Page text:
One book on his list:
Ceremonies of Possession in Europe's Conquest of the New World, 1492-1640Read about Number One on Day's list.
by Patricia Seed
The assertion of control over newly conquered lands is usually marked by an act that has symbolic meaning, at least for the conquerors. In her landmark history, Patricia Seed describes the competing ways in which European powers asserted their right to territory in the Americas, with each country refusing to recognize the claims of the others. Her book is peppered with fascinating vignettes of Portuguese and Dutch who thought that mastering the navigation of distant seas entitled explorers to seize the lands that their ships chanced upon. In contrast, the British emphasized enclosing and farming as a means of establishing their dominion, while the French preferred to enact a ceremony that mimicked the forms of a coronation back home. As for the Spanish, "it was the words that counted," Seed writes. "A highly formalized and stylized speech known as the Requirement had to be made when encountering indigenous peoples for the first time. The text of the speech was not a request for consent, but a declaration of war."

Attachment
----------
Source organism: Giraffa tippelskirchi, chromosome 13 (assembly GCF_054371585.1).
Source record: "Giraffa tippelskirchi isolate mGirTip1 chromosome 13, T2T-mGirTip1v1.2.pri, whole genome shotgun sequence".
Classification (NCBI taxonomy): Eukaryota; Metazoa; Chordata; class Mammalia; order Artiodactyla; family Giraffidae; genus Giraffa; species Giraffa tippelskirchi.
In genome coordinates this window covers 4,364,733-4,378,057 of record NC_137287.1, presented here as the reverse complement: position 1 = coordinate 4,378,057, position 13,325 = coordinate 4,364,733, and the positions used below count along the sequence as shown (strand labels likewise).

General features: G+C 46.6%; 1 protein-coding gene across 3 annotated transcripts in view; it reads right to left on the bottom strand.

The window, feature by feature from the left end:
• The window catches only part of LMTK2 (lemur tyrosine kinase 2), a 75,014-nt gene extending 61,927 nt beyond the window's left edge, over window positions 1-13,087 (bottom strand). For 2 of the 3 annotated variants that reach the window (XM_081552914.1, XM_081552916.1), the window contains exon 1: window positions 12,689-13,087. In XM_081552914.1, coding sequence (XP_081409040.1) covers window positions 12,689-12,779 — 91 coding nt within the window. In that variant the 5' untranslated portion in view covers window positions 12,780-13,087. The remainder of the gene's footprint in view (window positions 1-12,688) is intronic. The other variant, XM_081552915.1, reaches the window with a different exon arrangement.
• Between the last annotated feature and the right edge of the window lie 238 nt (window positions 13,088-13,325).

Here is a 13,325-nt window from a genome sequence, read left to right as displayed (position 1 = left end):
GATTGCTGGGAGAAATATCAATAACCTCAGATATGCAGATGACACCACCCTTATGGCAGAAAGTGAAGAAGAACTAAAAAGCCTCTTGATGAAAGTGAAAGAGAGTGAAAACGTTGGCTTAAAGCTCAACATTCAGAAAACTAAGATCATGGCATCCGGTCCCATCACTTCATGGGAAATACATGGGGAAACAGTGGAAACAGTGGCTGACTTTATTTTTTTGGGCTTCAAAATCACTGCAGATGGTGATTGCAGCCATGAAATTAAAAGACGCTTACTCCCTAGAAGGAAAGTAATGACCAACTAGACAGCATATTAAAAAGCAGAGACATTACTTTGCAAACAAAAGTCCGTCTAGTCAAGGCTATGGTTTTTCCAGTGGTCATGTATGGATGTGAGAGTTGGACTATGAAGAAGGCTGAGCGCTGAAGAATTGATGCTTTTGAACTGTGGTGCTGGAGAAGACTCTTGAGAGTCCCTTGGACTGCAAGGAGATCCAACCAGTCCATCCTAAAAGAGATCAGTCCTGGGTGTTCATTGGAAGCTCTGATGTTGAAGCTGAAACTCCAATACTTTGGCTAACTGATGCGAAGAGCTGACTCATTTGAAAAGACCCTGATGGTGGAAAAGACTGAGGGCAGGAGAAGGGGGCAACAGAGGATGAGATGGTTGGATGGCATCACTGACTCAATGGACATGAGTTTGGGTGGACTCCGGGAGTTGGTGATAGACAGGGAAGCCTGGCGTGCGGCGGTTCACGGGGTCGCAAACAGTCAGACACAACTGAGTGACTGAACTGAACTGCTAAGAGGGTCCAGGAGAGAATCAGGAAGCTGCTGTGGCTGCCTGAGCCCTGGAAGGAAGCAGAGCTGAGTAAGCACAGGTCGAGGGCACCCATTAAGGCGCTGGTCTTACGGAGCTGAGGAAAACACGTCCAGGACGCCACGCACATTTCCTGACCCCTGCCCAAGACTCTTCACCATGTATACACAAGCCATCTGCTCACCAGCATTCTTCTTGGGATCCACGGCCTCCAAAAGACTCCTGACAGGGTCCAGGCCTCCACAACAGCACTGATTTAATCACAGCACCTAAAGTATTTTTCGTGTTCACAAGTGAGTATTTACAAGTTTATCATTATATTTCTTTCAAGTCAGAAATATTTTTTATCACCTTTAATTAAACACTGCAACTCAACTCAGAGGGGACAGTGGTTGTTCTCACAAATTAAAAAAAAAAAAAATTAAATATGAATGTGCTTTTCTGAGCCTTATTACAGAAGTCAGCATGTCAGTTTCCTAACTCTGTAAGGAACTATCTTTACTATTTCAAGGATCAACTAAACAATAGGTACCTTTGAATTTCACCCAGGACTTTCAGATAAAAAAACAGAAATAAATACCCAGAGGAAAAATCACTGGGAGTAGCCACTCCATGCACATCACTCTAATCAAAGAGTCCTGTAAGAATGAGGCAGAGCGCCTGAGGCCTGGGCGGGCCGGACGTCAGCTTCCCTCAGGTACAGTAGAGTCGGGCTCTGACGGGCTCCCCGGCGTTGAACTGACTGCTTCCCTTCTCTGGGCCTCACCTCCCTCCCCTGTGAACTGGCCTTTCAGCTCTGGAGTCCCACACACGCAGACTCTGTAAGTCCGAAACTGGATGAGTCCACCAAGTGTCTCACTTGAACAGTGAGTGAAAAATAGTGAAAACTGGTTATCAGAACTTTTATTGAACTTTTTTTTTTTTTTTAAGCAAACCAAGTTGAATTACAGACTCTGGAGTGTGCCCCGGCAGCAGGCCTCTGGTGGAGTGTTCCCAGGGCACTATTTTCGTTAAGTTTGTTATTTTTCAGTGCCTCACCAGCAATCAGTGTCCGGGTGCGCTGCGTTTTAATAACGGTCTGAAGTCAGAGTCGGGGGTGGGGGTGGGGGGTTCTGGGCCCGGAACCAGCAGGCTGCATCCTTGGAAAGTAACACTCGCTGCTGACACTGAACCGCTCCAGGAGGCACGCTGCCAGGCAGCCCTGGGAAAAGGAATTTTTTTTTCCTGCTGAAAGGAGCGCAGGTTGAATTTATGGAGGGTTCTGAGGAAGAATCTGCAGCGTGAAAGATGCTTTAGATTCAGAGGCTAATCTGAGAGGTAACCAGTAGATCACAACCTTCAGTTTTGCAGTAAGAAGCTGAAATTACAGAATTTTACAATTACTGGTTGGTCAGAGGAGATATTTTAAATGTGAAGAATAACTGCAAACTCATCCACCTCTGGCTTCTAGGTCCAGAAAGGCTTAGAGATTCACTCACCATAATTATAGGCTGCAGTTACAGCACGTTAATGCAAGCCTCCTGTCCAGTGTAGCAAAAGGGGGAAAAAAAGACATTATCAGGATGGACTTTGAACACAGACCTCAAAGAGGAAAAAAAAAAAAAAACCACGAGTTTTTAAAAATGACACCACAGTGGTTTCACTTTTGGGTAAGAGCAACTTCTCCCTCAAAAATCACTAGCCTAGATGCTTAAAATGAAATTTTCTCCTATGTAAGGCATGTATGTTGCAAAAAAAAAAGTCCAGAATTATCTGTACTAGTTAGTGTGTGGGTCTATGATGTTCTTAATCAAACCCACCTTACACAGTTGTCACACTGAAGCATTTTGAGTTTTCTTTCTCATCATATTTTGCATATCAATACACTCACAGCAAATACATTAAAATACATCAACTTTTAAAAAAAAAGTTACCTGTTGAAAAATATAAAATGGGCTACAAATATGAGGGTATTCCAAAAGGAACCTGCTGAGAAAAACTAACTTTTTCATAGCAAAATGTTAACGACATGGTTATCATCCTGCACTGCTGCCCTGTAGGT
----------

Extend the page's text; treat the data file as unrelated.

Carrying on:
Learn more about Conquest: How Societies Overwhelm Others and the author at the Oxford University Press website and David Day's website.
The Page 99 Test: David Day's Conquest.